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Despite the best-in-class Data Governance policies and programs, failure rates are still too high. Current efforts often fall short of delivering trusted data, despite huge investments of time and money. People are looking for a better way, judging by the high popularity of “Data Governance 101” conference sessions. At the same time, seasoned veterans of DG show frustration with the way their programs have become stifled with bureaucracy.
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There is a better way to approach Data Governance. It starts with changing how we think about data and systems. Earlier, we introduced the concept of Lean Governance based on the success of the manufacturing world. This is not to be confused with “Agile Governance.” The goal of Lean Governance is to achieve the results you desire in a relatively short time frame, without adding more burden to the organization.
The first step to going lean is to let go of the ways you were taught to solve the problems with data. We start with the premise that Enterprise Data Management takes place in a data factory. Think of your raw data as inventory. Data is processed (manufactured) into business information (finished goods). The goal of Lean Governance is to go from inventory to finished goods with as little waste and risk as possible.
Just as the goal of your corporation is to create value for its stakeholders, the goal of your data factory is to provide timely, accurate data. Focus on the constraints of data availability and quality. Anything that does not add value is considered waste. Where there is waste there is risk.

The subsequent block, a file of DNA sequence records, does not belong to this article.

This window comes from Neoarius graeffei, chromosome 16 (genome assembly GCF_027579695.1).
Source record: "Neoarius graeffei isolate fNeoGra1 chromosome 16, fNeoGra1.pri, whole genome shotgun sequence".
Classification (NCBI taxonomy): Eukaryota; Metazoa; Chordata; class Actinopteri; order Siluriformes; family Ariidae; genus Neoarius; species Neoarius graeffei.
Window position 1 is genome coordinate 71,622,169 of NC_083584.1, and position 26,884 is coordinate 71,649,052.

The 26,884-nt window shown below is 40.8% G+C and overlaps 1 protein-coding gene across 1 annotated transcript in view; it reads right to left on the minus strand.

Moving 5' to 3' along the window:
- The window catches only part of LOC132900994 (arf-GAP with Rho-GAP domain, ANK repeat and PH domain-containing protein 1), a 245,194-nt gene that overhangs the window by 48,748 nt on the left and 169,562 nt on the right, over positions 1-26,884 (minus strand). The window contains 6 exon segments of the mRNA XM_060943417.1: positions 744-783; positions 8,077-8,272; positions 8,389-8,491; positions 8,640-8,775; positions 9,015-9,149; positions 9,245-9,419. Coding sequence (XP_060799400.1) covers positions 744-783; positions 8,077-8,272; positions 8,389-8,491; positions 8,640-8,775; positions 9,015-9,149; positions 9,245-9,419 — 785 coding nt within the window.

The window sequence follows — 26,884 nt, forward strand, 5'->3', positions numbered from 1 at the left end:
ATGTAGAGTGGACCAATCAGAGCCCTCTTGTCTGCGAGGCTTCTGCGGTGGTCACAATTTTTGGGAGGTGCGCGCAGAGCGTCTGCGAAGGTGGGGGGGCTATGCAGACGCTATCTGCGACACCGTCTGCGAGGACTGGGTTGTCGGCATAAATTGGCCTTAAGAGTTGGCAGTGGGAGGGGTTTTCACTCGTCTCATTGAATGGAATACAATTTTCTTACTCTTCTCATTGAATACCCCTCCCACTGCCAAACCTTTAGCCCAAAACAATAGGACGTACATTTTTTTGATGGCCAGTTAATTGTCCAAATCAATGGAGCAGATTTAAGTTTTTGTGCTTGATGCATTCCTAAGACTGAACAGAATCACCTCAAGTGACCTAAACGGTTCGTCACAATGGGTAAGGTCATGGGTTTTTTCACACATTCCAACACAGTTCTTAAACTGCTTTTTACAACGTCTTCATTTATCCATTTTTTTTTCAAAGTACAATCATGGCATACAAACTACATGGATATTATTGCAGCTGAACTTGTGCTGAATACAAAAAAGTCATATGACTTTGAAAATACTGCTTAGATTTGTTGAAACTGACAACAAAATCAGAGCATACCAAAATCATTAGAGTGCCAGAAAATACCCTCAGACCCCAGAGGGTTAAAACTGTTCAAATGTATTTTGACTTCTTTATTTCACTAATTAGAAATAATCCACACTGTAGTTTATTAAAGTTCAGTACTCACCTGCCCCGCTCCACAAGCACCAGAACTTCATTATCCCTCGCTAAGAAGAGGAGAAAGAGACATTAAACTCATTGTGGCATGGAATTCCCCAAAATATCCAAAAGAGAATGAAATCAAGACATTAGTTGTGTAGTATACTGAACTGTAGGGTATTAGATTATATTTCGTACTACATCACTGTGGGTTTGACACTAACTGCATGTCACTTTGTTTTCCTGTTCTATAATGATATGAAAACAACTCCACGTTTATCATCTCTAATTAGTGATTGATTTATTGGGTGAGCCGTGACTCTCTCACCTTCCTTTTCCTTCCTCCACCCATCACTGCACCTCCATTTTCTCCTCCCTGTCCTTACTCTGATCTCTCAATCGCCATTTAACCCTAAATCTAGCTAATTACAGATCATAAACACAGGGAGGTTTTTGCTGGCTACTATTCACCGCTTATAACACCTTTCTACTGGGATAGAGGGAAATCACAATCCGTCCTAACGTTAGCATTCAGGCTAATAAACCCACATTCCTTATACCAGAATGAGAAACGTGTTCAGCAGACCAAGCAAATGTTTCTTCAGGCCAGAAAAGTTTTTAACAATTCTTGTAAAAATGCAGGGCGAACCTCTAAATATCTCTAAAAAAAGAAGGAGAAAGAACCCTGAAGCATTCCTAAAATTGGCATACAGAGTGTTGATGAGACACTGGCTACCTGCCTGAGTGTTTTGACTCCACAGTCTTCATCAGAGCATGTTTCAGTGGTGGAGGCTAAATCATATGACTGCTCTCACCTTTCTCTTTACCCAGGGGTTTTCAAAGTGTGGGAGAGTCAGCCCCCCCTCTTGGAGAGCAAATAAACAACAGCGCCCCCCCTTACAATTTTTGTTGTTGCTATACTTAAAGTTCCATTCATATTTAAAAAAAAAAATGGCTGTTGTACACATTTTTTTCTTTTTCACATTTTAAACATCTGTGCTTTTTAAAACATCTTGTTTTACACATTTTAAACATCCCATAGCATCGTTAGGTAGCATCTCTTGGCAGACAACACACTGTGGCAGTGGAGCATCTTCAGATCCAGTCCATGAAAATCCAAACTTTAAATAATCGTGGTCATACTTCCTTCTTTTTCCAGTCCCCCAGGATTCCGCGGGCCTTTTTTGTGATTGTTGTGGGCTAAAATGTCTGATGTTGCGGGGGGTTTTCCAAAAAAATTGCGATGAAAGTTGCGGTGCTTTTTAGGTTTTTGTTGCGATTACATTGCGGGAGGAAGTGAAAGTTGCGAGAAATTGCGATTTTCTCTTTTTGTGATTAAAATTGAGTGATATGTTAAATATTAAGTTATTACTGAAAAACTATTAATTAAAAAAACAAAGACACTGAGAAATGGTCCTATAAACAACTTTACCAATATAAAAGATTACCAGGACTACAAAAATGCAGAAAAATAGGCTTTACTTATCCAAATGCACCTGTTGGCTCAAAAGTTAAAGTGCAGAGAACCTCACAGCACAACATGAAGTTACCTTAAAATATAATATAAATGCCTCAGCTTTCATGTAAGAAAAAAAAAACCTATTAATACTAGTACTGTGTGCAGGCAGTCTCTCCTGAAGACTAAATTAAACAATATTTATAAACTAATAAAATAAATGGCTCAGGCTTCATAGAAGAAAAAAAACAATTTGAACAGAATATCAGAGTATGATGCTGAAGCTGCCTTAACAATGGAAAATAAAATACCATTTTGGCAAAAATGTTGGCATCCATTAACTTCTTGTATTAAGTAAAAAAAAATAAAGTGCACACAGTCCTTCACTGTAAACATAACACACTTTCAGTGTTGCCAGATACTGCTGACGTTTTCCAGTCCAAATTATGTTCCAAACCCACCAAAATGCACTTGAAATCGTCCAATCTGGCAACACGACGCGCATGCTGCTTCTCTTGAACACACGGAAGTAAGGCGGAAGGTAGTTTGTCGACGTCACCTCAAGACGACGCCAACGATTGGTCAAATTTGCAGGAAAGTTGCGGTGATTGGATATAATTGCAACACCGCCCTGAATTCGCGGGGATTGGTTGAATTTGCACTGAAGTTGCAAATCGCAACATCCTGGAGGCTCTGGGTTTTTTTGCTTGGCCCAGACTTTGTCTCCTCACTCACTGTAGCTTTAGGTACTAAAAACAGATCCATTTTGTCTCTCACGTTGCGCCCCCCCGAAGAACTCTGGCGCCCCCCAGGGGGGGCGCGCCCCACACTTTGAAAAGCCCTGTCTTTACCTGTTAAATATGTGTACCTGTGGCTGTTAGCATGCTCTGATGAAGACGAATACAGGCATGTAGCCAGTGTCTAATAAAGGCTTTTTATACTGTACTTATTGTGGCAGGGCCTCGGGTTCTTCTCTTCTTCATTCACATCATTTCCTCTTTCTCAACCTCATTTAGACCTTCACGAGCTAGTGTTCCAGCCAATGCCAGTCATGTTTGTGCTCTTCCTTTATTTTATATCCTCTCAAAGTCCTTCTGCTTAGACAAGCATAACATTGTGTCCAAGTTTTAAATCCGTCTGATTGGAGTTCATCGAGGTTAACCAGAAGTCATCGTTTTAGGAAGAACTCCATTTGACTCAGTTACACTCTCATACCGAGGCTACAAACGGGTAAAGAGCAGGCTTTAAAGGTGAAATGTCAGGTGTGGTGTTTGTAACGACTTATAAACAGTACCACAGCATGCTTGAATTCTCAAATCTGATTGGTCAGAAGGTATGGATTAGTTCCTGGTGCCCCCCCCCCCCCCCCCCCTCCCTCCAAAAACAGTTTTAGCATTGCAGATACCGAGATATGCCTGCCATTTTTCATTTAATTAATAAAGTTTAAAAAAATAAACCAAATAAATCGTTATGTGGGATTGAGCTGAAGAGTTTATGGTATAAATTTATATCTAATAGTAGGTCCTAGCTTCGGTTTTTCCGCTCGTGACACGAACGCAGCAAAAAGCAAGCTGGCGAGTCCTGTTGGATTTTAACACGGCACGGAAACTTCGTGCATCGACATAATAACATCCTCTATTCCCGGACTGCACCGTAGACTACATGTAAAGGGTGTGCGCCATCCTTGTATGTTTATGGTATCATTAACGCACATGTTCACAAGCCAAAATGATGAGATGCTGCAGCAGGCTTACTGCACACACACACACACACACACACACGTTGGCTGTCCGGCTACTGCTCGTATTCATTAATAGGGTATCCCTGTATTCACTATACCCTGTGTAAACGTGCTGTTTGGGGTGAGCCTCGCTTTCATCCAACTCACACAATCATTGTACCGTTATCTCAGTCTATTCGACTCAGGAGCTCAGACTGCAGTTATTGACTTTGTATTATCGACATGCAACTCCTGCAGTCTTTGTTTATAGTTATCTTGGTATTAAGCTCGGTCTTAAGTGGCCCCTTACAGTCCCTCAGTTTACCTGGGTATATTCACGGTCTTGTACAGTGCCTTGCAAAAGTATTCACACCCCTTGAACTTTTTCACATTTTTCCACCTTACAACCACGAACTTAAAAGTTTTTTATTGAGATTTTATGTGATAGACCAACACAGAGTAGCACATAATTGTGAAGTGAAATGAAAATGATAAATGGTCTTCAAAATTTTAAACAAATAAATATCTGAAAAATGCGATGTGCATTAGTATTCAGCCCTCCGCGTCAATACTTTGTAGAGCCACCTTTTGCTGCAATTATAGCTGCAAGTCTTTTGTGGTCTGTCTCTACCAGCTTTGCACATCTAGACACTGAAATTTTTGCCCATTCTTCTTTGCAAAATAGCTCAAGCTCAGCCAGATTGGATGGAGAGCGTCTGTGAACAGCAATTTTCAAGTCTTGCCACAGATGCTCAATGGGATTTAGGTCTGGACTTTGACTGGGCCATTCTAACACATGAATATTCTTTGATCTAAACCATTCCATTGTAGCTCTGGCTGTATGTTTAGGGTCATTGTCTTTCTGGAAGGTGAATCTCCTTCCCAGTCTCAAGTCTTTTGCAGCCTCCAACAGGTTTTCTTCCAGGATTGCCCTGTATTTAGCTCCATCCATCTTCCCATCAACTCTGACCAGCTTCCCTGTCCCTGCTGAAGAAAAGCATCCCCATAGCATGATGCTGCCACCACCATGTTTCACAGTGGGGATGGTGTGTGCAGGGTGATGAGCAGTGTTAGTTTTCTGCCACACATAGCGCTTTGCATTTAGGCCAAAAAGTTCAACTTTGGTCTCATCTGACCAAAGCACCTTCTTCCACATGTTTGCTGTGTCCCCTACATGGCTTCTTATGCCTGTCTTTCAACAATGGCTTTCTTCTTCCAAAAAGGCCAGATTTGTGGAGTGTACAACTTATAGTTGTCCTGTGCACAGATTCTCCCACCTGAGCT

Lean production in the 1980s utilized the concept of minimum-quality requirements to strike the balance between sufficiency and perfection. This was critical to achieving the required factory throughput. Today in manufacturing, the quality bar is constantly being raised by increased competition, increased consumer demands for quality, faster design and development cycles, and regulatory pressures.
For the data factory, a host of forces combine to take the bar for Data Quality ever higher, including:
- Demand for analytics
- Regulatory expectations
- Corporate risk appetite
- Process automation
- Need for fraud monitoring
In addition to quality requirements, Lean Governances focuses on minimum compliance requirements and minimum audit requirements. What is the leanest governance implementation that will satisfy the organizations’ overall minimum quality, compliance, and audit requirements? Answering this question unleashes the power of Lean Governance.
Future blog posts will continue to explore how to define and implement these minimum requirements with the least amount of waste and risk possible. Any approach that can dial back excessive bureaucracy to increase stakeholder value should be most welcome.